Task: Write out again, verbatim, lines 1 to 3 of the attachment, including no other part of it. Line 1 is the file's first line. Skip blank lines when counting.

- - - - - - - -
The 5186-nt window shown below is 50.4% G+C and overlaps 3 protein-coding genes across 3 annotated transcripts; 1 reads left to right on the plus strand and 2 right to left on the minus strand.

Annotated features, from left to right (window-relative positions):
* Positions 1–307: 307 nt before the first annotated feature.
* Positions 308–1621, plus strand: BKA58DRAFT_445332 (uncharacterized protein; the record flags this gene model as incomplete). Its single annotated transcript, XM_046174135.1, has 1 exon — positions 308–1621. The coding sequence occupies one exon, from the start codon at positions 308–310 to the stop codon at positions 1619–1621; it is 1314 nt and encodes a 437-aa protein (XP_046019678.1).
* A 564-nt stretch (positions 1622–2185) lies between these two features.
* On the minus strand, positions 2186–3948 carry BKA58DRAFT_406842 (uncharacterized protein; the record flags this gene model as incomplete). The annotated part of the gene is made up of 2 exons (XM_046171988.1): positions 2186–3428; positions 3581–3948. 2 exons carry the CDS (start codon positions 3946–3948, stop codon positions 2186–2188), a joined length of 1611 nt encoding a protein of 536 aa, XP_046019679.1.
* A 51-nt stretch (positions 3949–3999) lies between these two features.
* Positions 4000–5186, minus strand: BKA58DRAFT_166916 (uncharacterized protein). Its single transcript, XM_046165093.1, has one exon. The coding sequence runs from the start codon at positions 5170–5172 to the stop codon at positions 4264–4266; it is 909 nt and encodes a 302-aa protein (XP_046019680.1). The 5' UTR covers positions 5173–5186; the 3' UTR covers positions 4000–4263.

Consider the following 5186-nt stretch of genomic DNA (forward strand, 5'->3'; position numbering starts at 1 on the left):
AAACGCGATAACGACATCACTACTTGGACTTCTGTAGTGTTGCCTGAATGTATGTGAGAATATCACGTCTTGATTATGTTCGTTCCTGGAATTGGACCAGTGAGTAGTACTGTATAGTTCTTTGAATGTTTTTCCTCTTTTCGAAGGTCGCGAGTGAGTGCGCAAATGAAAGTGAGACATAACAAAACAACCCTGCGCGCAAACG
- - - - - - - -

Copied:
The 5186-nt window shown below is 50.4% G+C and overlaps 3 protein-coding genes across 3 annotated transcripts; 1 reads left to right on the plus strand and 2 right to left on the minus strand.

Annotated features, from left to right (window-relative positions):
* Positions 1–307: 307 nt before the first annotated feature.